Polaris Ranger 4X4
Although not from Texas, this Ranger has some of the qualities of the famous Texas lawmen. It’s strong, tough, fast, hard working and, as my granddad would say, “has strength of character.” I’ve tested the Polaris Ranger vehicles from the start, and this new model, redesigned for 2005, combines the famous Ranger strength and toughness with a number of new features.
The Ranger 4X4 is powered by a 30-horsepower, four-valve, four-stroke, liquid-cooled Polaris 500 engine that provides class-leading towing, hauling and speed. The automatic Polaris Variable Transmission (PVT) requires no shifting and responds to both engine r.p.m. and vehicle torque. One of the features I especially like about the Ranger is its powerful engine braking, which helps on downhill runs. Over 1 million PVT’s have been built, and the Ranger 4X4 comes standard with an exclusive lifetime limited warranty on the belt drive.
The Ranger 4X4 also features Polaris On-Dernand All-Wheel Drive. Both front wheels fully engage when loose terrain is detected. An easily accessed dash-mounted switch activates the system that automatically senses rear-wheel traction loss and transfers full torque to both front wheels. The Ranger 4X4 also has a new electronically lockable rear differential. At the push of a button, the system can be engaged or disengaged when necessary. We subjected the four-wheel drive and differential lock capabilities to some pretty tough tests afield.
Our goose hunt club is reachable only by four-wheel drive ATV or utility vehicle. And, it traverses through Missouri gumbo mud that is stickier than glue and tends to ball up on vehicles. Ruts are almost bottomless and the surface is slipperier than the proverbial goose manure. The task is to load about 150 goose decoys, four hunters and all their gear onto a trailer and haul them to the blind through this quagmire. The Polaris Ranger 4X4 was more than up to the task, even if it did take a half-hour to hose it down afterwards. Another test was a rocky Ozark trail followed by a stream crossing-the only way to get within striking distance of a prime deer stand.
New for the 2005 Ranger is a Polaris independent rear suspension (1RS). Dual coil-over shock independent rear suspension provides 9” of suspension travel. That eases traversing deep ruts or rocky, washedout terrain. Up front, an improved MacPherson strut, long-travel (8”) independent front suspension matches to the rear, providing a full 11” of ground clearance to crawl or climb over even the toughest obstacles. According to Marc Tullemans, Polaris Product Manager, “The smooth ride characteristics of the independent front and rear suspensions are maintained even when carrying heavy loads up to 1500 lbs. of total payload.” The Polaris Ranger 4X4 also has the industry leading 27” water-fording depth, which we tested on the creek crossing near our home. Another feature I really like is the new 2″ receiver hitch. You can simply switch the receiver hitch from your pickup or SUV back and forth to the utility vehicle.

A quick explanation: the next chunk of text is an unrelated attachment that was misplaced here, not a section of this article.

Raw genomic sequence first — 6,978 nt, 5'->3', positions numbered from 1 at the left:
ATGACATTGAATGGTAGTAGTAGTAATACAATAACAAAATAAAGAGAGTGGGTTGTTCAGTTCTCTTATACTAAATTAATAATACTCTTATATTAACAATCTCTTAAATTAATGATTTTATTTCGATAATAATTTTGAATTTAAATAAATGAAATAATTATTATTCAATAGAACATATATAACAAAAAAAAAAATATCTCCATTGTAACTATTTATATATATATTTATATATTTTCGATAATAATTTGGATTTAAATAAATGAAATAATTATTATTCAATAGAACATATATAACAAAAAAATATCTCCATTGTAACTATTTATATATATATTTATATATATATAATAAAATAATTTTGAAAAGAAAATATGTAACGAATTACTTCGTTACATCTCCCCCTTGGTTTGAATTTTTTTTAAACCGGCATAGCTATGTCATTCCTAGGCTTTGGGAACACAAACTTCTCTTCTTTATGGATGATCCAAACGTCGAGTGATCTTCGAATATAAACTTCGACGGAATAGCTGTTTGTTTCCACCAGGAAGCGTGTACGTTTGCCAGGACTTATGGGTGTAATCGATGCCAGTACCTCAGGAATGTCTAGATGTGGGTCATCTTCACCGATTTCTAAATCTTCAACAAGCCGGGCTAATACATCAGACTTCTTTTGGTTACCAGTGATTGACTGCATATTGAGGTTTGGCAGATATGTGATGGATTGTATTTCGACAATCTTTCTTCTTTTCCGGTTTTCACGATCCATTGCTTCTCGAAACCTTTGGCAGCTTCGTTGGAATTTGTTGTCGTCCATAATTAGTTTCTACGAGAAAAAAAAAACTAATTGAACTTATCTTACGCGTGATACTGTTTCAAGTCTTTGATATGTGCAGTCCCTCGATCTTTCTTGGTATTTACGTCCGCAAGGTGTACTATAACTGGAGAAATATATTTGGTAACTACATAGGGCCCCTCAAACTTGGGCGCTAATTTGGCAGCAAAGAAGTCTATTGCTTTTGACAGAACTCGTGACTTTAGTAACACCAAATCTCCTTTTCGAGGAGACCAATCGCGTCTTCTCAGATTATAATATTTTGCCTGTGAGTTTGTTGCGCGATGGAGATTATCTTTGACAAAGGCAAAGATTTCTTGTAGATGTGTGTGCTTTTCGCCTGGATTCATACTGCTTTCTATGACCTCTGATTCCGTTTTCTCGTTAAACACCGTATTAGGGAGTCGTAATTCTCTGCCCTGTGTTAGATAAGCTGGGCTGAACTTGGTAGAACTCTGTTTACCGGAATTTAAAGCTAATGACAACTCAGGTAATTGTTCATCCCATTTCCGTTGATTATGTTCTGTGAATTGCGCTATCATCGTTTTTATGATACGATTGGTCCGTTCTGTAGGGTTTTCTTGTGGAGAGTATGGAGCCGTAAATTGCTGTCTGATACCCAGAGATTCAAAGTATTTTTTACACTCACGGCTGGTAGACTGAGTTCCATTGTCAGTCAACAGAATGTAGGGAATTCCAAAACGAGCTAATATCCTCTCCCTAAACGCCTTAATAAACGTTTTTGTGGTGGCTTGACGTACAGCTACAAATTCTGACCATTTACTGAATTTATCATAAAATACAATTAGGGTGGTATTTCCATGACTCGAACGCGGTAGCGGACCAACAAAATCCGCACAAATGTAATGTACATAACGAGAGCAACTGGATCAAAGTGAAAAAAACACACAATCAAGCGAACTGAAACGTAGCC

Even with all the go-anywhere capability, the Ranger 4X4 has two forward gears with the high gear allowing speeds up to 41 m.p.h. The Ranger 4X4 has a towing capacity of 1,500 lbs., a box capacity of 1,000 lbs. and a vehicle payload capacity of 1,500 lbs., which includes box cargo, driver and passengers. One of the best features of the new 2005 model is the exclusive Lock & Ride cargo system that provides an extremely versatile means of carrying equipment, gear and loose materials. This new cargo system combines a redesigned, multi-functional cargo box and a full range of Polaris accessories that attach in less than 10 seconds. The new, redesigned composite cargo box is big enough to hold a standard pallet, has drain holes for wet materials and comes standard with a pick-up style tailgate and self-cleaning hinge for easy dumping of loose if materials. With multiple D-rings m inside, tie-down points outside, and 1 ¼” thru-hole mounting points around the entire box, there are hundreds of ways to secure and carry gear and cargo. I do like the tailgate design as it prevents bark and other debris from building up between the bed and tailgate, and the latch is one of the easiest to use I’ve tested.
Other features carried over from former Rangers include built-in roll bars with a metal roof canopy and seat belts with even a center seat belt.
As opposed to former Rangers with bucket seats and a center console with drink cups, this model features a bench-style seat. There are cupholders for both driver and passenger, a closable storage box on the passenger side of the console, and a handy open storage box on the driver’s side. The hood also lifts to reveal a small storage box as well. A great safety feature requires that the unit’s rear brake be activated before the vehicle can be started.
Indeed the Polaris Ranger shows strength of character through the developments taken in getting to the 2005 model. The Ranger 4X4 is an extremely smooth-riding, powerful utility vehicle that’s a breeze to handle and has the guts to tackle even the toughest assignment.
Copyright National Rifle Association of America Mar 2005
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